Huelva: Andalucía’s overlooked province and why I love it

Jessie called me to give me the bad news: “They placed me somewhere called Huelva,” using the hard h sound we’d learned to adopt in Valladolid. Without looking at a map, I assumed Huelva was on the other side of Andalusia and sighed heavily, sad that we couldn’t continue our Vdoid antics with an acento andalú for eight more months.

Jessie (on the far right) and I in San Sebastián. June 2005.

As a matter of fact, Huelva is the little slice of overlooked Andalucía is wedged between Seville, Cádiz, Badajoz and Portugal, a far-flung yet varied region.

Confession: I think Huelva has more to offer by way of destinations and gastronomy than Seville does. Gasp!

Bet you didn’t know that Christopher Columbus prayed at the La Rábida monastery before setting off for the New World (and that you can visit recreations of the Nina, Pinta and Santa María in its port), or that the Recreativo de Huelva is Spain’s oldest football club, as the English settlers to Río Tinto brought the game over when they came to exploit the mines?

I mean, yes, it smells like a swamp and it’s not exactly a beautiful city, but there are some redeeming factors that make the province of Huelva worth a day or two, particularly along its coastline or a trip to Doñana National Park.

THE HAM and other eats

I would clearly start with my taste buds and my beloved jamón ibérico. The black-footed pigs in the northern hills of the province, part of the Cordillería Bética, feast year-round on acorns, giving the cured meats a buttery smooth taste and texture. They’re taken to the slaughterhouse in Aracena in early Autumn to be turned into meats and other products from the Denominación de Origen Huelva (note: this weekend kicks off the Feria de Jamón in Aracena, where free samples abound!). 

Huelva is also famous for fresh seafood and strawberries. The gamba blanca de Huelva is a local favorite that is simply boiled and served with rock salt, and it’s characteristic of the region. The fresas and fresones are cultivated in the greenhouses along the coast from Palos de la Frontera to as far as Lepe, with their growing season lasting just a few months in the springtime. Migas, a bread dish with garlic, is also common in the mountains.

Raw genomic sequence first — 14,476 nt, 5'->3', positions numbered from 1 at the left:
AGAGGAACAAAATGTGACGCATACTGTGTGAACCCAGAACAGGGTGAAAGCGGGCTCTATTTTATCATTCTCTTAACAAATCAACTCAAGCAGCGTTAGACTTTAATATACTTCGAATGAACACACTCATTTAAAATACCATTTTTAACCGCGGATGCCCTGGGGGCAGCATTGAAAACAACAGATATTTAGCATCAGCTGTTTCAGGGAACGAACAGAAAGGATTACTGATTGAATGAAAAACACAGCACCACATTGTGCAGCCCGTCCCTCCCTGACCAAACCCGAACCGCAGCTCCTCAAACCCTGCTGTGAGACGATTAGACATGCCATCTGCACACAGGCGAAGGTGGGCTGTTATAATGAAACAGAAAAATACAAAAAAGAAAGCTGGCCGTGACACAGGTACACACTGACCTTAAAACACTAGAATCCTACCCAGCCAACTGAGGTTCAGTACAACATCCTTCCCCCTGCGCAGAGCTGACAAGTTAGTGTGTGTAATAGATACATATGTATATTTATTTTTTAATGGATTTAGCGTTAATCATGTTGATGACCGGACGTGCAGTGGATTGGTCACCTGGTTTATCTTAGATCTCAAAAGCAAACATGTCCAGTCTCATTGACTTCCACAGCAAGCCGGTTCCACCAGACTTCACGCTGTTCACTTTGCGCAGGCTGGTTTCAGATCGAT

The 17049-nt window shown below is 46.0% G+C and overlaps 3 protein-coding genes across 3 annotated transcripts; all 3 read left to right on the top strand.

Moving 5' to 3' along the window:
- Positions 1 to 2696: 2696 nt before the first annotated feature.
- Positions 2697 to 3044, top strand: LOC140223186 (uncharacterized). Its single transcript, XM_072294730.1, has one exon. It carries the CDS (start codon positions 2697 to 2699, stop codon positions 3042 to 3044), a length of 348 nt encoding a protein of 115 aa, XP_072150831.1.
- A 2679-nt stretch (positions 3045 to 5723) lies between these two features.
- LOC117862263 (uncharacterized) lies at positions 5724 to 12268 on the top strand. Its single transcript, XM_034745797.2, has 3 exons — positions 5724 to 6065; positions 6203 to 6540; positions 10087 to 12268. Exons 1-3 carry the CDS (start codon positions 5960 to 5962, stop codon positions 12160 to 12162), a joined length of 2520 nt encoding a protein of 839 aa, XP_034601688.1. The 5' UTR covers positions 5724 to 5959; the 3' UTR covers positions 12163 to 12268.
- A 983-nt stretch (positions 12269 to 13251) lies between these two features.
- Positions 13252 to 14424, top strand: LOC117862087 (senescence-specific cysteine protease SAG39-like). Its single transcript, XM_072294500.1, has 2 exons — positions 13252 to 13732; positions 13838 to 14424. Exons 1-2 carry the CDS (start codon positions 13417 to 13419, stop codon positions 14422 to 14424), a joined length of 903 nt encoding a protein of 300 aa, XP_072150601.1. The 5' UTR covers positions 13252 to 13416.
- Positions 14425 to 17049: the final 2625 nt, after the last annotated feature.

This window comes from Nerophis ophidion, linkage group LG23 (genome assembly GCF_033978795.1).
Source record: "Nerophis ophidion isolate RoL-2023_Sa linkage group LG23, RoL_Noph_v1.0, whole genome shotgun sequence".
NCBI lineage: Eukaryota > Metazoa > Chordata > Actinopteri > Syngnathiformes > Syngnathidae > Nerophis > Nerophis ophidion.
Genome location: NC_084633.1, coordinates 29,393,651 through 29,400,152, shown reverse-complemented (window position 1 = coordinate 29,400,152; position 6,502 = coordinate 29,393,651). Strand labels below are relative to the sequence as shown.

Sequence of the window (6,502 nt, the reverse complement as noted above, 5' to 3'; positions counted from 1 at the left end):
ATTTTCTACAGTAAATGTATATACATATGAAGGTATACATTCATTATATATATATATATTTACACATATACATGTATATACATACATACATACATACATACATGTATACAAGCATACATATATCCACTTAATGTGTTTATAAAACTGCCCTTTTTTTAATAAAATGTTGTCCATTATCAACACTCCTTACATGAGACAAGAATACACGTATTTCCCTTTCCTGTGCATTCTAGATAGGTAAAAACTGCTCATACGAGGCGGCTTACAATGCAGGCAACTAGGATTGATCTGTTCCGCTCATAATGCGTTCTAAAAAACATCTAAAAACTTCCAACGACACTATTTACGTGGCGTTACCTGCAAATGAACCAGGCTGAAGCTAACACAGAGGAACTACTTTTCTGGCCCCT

And then there’s wine! The bodegas around Bollullos Par del Condado produce a young white wine similar to mosto that’s a bit sweet, as well as vinegars. You can visit the bodegas and wine museums from Seville, as it’s only a 45-minute drive from the capital.

The beaches and mountains

Huelva shares a coastline with the Atlantic, with the Ríos Tinto and Odiel forming the Sebo peninsula where upon the capital sits, and the Guadiana separates Spain from Portugal. Many sevillanos flock to the coast during the warm summer months because of its proximity to the capital hispalense – less than 100 kilometers. The beaches are of fine sand, moderately windy and relatively clean. Seven of Huelva’s beaches have been bestowed with the Bandera Azul – three in Punta Umbría, two in Isla Cristina and one each in Moguer and Almonte.

In the Northern part of the province, the last little push of the Bética becomes the Sierra Morena. This region is full of great hiking trails, ideas for excursions like mushroom hunting, and gorgeous little villages where you can eat well and on the cheap. Aracena is the ‘capital’ of the region and boasts a series of underground caves and a crumbling castle that crowns the hamlet.

Huelva is also home to Spain’s largest national park, Doñana. These protected wetlands and pine groves cover about 135 square miles and is the breeding ground of the Iberian Lynx. The park boasts quite a few beaches, too, and a UNESCO World Heritage Site. You can visit the park with a guide, though my mom and I snuck in a horseback ride from nearby Mazagón.

The fiestas

For years, I equated Huelva with a hangover due to its enormous Erasmus population and cheap bars (and because I was 22 and 23 when I went every other weekend), but Huelva knows its fiestas poplars.

Each Pentecost Sunday, those faithful to the Virgen del Rocío (known as Our Lady of the Swamps) take a pilgrimage to the Aldea outside of Almonte to witness the festivities to exalt one of Spain’s most popular symbols. It’s like the Feria de Sevilla set in the Wild West – hitching posts, covered wagons that people live and travel in for a few days, the palios that carry the image of the virgen towards the sacred ground where her image was found in a tree trunk or some business like that. And get this  - people flock from as far away as Brussels on foot, and then return the same way they came! If you’re on the way to Doñana, definitely stop in El Rocío and visit the gorgeous whitewashed shrine – it’s lovely.